I woke up this morning with Marvin Gaye’s ‘Let’s Get It On’ playing in my head. Usually, when I wake up with a jones for some old track, I rifle through my collection of vinyl records, find the one I am looking for, take it out of its sleeve, dust it, place it on the mat, count the the tracks to the one I want, and gently lower the arm. I watch the stylus bob up and down, travelling along the grooves as the record turns, listening to the hiss of static before Marvin bursts into my sitting room, crooning. This ritual has become part of the way I enjoy my jazz and soul music.
This morning, however, I ran a search on my phone’s media player, clicked on play, and placed my phone on the dresser and went about my morning stuff. The result was the same: Marvin Gaye in the background, but for some reason today it felt….soulless.
I am not one of those people that will tell you I listen to records because music on vinyl has a richer, fuller sound than it does in digital format. My turntable is archaic. It’s a 1970 Technics SL 210 that I got off my father. My records are also from about the same time and have not exactly been kept very well. They tend to skip and often have more static than music. One can’t create a playlist on the turntable and as such, has to listen to all the songs on one side of an album, or change the record after every song, a rather annoying task.
I listen to my music on vinyl because it’s a really absorbing and rewarding experience. The record sleeves often have the lyrics, and as much as the changing and flipping records can be annoying, it requires one to focus on the task at hand. In this multi- tasking world, there is an odd sense of satisfaction that comes from doing one enjoyable thing at a time.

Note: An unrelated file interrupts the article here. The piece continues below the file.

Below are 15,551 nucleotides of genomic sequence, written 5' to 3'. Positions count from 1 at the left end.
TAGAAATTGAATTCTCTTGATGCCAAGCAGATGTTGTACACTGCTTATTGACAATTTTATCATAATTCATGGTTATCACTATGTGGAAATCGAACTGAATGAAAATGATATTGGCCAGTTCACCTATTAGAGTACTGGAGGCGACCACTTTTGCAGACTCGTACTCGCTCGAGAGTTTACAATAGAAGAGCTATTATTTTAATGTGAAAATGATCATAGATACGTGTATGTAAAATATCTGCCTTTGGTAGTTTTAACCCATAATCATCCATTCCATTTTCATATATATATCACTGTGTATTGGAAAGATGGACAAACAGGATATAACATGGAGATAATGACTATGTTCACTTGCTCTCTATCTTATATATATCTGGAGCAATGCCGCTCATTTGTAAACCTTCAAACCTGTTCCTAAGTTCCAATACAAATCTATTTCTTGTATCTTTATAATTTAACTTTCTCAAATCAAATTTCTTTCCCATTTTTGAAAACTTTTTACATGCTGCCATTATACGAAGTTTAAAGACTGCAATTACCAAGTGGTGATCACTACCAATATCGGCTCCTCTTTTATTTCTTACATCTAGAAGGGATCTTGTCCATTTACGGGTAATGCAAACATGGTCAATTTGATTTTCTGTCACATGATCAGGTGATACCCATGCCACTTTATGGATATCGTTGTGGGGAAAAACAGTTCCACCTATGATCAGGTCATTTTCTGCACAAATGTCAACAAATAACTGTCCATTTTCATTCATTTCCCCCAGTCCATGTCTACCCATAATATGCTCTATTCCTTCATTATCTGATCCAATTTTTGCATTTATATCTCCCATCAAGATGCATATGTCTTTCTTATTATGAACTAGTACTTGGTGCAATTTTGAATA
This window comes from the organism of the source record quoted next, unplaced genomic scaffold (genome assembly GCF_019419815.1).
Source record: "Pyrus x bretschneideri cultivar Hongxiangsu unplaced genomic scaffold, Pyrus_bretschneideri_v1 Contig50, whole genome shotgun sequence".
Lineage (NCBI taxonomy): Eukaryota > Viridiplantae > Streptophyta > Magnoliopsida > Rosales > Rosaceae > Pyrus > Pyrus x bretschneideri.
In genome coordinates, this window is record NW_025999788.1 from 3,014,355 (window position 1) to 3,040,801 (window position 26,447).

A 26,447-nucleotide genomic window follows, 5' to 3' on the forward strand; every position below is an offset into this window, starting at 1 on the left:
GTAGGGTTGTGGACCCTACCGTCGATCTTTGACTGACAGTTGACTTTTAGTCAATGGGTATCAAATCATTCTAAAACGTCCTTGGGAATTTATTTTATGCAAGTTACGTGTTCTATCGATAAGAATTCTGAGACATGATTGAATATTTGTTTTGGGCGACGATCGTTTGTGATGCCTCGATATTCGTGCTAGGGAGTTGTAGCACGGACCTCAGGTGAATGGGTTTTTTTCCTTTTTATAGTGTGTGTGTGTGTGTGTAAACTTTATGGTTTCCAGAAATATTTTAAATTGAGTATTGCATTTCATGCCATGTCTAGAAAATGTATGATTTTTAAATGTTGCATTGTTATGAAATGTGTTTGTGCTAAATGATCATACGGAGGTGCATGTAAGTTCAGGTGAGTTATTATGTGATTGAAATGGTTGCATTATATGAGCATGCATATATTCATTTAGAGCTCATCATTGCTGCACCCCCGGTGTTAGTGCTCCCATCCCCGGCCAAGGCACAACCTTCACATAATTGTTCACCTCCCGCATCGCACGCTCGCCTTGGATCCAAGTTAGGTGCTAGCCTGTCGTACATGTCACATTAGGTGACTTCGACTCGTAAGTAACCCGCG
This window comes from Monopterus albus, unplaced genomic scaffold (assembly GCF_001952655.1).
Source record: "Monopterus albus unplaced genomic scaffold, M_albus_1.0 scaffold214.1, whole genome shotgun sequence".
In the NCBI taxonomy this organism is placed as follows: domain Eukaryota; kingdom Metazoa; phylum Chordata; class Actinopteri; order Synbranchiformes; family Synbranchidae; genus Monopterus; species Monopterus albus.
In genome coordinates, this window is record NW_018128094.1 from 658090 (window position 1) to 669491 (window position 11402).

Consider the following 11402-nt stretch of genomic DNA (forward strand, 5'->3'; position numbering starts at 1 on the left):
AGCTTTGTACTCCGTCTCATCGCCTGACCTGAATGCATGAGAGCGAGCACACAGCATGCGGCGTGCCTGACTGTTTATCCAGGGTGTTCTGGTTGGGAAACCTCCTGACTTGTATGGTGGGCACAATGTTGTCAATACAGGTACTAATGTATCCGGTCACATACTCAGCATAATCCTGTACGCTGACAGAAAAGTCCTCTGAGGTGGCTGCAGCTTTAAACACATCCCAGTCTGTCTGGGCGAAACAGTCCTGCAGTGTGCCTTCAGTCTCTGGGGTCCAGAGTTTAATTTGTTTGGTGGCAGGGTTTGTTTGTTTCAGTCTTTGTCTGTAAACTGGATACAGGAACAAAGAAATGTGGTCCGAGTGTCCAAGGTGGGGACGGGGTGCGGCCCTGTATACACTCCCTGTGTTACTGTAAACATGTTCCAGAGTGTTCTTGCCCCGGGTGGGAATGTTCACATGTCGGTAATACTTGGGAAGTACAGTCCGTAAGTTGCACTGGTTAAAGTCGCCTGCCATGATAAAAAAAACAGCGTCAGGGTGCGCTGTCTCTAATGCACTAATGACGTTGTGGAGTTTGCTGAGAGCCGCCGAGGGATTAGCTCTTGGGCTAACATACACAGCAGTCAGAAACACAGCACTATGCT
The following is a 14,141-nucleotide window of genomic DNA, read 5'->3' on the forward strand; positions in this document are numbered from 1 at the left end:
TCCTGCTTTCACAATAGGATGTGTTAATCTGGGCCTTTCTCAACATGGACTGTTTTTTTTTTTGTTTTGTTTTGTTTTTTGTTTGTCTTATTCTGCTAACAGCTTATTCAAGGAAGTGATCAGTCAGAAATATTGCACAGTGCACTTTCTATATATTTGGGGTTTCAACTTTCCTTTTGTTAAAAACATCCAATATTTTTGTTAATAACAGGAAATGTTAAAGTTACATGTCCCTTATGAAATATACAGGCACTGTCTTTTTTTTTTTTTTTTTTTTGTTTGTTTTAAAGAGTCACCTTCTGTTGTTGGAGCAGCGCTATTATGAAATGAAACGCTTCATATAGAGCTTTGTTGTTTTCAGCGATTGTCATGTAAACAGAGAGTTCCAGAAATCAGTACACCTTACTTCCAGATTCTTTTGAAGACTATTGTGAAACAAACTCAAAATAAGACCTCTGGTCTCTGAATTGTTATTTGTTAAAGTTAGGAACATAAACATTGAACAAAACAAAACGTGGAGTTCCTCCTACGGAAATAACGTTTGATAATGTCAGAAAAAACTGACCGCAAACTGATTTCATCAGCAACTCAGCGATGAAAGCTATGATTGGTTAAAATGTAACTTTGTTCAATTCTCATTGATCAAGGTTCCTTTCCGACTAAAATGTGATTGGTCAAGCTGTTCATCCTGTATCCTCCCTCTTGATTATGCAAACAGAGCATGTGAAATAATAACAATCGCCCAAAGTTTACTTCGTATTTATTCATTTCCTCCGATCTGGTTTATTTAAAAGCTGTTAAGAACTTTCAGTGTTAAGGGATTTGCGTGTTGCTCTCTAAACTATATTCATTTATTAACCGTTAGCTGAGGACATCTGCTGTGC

Aeon Magazine ran this post on the death of artisan coffee, talking about how the coffee industry has figured out how to make the perfect espresso by identifying what could go wrong in the brewing process, and eliminating it to create the perfect shot. As I type this, I have just come from watching Rose, the barista at Pete’s Coffee at the iHub brew a cappuccino. It’s a defined process, and one that requires practice. The image below captures the delicacy with which Rose places the product of her handiwork in front of her customer.
Ever seen someone present software with such care? Run a hand over a finished program with the same loving look in their eye as a carpenter might a finished table?
We now focus on compressing thoughts to fit 140 characters rather than expanding ideas to fill books. We’d much rather browse five 200 word blog posts rather than one 1,000 essay that delves into a topic in depth. We are connected, but not connecting. Walking in a library between bookshelves, inhaling the scent of paper, ink, must, history and dreams has been replaced by the Amazon.com search bar, and licking fingers to flip through pages has been replaced by drying them to scroll on iPads. Long walks have been replaced by quick drives, laughter by LOL, hugs by (()). We are saving time, but for what? To spend time on more time saving tasks?
Have we lost the art of joy in our work? In life?